Wednesday, February 06, 2008



Sometimes one vote means an awful lot. Oklahoma Senator James Inhofe cast a deciding vote in the U.S. Senate today, a vote that puts into stark contrast for Oklahomans being represented by a practitioner of a Greed and Selfishness philosophy of government like Inhofe or being represented by a we're all in the boat together kind of problem solver like Andrew Rice, the young populist running for Inhofe's seat. The issue was the crucial bipartisan economic stimulus bill meant to send put between $500 and $600 directly into the pockets of American taxpayers, particularly seniors and disabled veterans who are being especially hit hard by the Bush Recession.

The legislation Inhofe managed to kill today would have extended unemployment insurance for the long-term unemployed, provide tax breaks to businesses to spur investments and prevent layoffs, and add $1 billion for heating assistance to help families meet high energy bills. Inhofe is working with a small cabal of extremist legislators to substitute a stingy bill that would do little to stimulate the economy and would exclude 20 million seniors and disabled veterans from receiving rebates; it does not include the extended unemployment insurance, heating assistance funds, or extension of tax incentives to increase clean energy and energy efficiency. 

This is exactly the kind of legislation Oklahomans should be thinking about when they go to the polls next November and pick between Inhofe and Andrew Rice, who would have voted for the economic stimulus bill, like all Democrats and more than a few Republicans. It needed 60 votes to get through the obstructionist tactics Inhofe and Mitch McConnell had engineered but it came up one vote short-- 59 to 40. Andrew has been endorsed by Blue America and you can donate to his campaign here. (As usual, McCain couldn't be bothered coming back to the Senate to vote; he's too busy collecting money from special interests for his presidential bid. Both Hillary Clinton and Barack Obama made sure they were on the Senate floor to vote for the bill.)

Andrew, out meeting with Oklahomans and talking with them about the issues that are important to them, sent DWT this statement:
There is growing evidence that Oklahomans are starting to feel the effects of a stumbling economy. I believe the Senate's stimulus package would have given our hard working families, seniors and disabled veterans a much-needed lifeline to navigate these difficult times. I am sensitive to their vulnerability at this time and would like to have provided the 60th vote yesterday that could have made it possible.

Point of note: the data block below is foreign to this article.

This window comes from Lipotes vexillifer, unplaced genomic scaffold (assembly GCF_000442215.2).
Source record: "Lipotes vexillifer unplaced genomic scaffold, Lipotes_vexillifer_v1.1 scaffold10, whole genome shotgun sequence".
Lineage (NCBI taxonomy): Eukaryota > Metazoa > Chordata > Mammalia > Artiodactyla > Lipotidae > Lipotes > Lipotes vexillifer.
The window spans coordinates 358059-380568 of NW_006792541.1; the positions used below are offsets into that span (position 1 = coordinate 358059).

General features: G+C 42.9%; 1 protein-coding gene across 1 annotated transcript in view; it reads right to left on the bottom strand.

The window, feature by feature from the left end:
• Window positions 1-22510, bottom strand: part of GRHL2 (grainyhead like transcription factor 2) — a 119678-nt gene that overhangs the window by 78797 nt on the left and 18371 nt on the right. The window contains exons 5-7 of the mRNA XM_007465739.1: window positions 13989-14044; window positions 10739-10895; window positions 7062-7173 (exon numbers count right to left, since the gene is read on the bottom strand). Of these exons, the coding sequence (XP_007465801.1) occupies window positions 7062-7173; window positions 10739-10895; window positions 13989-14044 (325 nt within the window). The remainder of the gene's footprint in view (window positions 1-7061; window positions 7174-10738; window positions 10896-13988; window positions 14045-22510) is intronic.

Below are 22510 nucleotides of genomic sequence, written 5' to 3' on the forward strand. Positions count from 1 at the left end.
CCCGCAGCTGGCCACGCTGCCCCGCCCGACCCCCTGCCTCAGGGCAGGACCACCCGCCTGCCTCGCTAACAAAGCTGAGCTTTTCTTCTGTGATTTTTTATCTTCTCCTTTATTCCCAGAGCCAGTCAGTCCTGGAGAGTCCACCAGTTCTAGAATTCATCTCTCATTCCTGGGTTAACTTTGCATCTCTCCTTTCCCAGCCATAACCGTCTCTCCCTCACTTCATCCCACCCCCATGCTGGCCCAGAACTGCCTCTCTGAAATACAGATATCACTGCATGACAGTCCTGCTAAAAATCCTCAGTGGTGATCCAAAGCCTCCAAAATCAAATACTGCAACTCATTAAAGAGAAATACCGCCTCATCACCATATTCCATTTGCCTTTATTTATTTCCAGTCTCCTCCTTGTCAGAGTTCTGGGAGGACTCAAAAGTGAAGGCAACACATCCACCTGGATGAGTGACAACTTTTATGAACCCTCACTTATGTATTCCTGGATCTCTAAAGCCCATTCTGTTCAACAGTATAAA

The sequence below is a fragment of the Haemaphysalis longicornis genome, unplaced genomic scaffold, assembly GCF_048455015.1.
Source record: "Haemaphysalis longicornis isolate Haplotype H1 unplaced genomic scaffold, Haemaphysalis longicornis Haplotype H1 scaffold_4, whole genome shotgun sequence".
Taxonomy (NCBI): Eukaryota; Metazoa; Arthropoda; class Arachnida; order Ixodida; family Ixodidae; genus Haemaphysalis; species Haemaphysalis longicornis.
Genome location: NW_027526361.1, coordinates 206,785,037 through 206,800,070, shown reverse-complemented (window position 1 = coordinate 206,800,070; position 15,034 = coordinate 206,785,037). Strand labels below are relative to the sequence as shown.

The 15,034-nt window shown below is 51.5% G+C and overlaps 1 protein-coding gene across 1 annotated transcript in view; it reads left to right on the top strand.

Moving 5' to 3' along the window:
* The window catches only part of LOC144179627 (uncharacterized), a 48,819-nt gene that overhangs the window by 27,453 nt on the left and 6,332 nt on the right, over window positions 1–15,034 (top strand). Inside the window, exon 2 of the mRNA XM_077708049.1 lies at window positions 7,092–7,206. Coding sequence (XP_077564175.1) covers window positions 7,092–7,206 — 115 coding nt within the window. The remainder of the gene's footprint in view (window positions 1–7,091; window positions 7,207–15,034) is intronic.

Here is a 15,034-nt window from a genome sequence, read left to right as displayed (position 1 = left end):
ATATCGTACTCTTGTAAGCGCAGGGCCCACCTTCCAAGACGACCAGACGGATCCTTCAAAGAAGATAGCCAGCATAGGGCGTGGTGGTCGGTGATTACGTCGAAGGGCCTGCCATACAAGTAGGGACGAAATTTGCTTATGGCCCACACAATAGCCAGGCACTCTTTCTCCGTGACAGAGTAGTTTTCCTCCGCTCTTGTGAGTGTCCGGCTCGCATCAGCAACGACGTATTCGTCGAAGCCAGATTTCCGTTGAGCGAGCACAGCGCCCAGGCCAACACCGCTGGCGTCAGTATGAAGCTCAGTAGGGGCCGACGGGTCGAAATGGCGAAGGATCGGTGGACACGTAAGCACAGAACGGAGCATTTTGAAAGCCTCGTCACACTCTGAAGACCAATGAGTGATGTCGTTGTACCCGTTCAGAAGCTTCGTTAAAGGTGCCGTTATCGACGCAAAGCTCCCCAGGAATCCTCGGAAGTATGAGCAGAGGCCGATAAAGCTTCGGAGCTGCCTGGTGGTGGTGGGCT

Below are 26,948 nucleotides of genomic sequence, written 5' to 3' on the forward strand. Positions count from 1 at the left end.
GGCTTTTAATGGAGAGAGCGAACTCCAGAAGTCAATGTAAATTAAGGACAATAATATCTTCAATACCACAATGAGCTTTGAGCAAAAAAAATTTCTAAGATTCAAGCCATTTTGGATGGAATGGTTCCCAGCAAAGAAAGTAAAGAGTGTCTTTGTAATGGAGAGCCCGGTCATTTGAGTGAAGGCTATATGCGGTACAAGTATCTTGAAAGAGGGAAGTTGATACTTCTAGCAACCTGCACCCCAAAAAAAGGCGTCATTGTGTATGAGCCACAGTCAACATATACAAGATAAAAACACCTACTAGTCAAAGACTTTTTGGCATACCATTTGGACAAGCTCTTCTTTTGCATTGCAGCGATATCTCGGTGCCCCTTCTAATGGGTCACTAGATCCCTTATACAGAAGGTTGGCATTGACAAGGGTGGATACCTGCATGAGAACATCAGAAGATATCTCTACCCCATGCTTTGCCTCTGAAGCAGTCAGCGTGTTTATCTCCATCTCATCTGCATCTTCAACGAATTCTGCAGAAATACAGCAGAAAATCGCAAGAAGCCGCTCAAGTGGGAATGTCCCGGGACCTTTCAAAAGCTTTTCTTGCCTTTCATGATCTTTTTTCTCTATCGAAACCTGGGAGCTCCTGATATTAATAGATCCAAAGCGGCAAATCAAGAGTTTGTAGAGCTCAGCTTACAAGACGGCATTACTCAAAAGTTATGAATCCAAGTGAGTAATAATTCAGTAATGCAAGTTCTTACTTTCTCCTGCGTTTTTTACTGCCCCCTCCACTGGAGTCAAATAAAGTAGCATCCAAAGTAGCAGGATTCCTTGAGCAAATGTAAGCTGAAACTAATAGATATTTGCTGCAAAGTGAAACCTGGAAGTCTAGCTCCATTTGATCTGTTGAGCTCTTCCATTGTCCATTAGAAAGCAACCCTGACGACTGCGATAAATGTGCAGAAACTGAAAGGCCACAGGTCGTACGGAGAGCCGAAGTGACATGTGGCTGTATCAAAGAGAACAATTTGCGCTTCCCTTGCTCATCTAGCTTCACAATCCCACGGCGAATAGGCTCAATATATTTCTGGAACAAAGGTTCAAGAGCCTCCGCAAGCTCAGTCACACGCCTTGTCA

Here's a video of McCain repeatedly promising to work in the Senate on passing this bill. Unlike Inhofe he didn't even bother to cast a vote or offer a substitute, not even a bad substitute like Inhofe's plan.

Dr. Ivan Holmes, Chairman of the Oklahoma Democratic Party, pointed out that "Inhofe once again turned his back on fellow Oklahomans today when he had an opportunity to help them cope with the nation's growing economic crisis." Holmes said the measure would have:
*  provided income tax rebates to 98 percent of Oklahoma taxpayers, including  440,000 Social Security beneficiaries and 56,000 disabled veterans;

            * extended unemployment benefits by an additional 13 weeks to the state's idled  workers (4.5 percent in December);

            * added $1 Billion to the nations' low income energy assistance program to help low income workers cope with rising energy costs;

            * extend by one year several alternative energy tax initiatives to help America  achieve energy independence sooner rather than later;

            * allow businesses to add 25 percent depreciation of assets in '08 and '09 and to  use current losses to offset their previous five years of taxes rather than the two  years allowed by current law.

"This is one more example showing that Senator Inhofe is insensitive to the hardships faced by average Oklahomans," Holmes said.  "The Senate stimulus package offered numerous ways to boost our economy by giving low and middle income workers critical financial relief. His only answer seems to be 'let them eat cake'... With Senator Inhofe's vote, the Senate could have overcome minority objections to this important economic stimulus and given thousands of hard working Oklahoma families an opportunity to ride out this rough patch we're in."

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At 9:47 AM, Anonymous Anonymous said...

If you give money to un-employed, what's the incentive to become employed.

I don't see the point of putting the entire nation on welfare. During the months of march, april, and may, most taxpayers as well as recipients of the "welfare in tax refund clothing" EIC will be getting checks in the mail and 90% will blow the money just as our short sided congressional leaders want us to do. Why do we need to send out a second "rebate" check in may?


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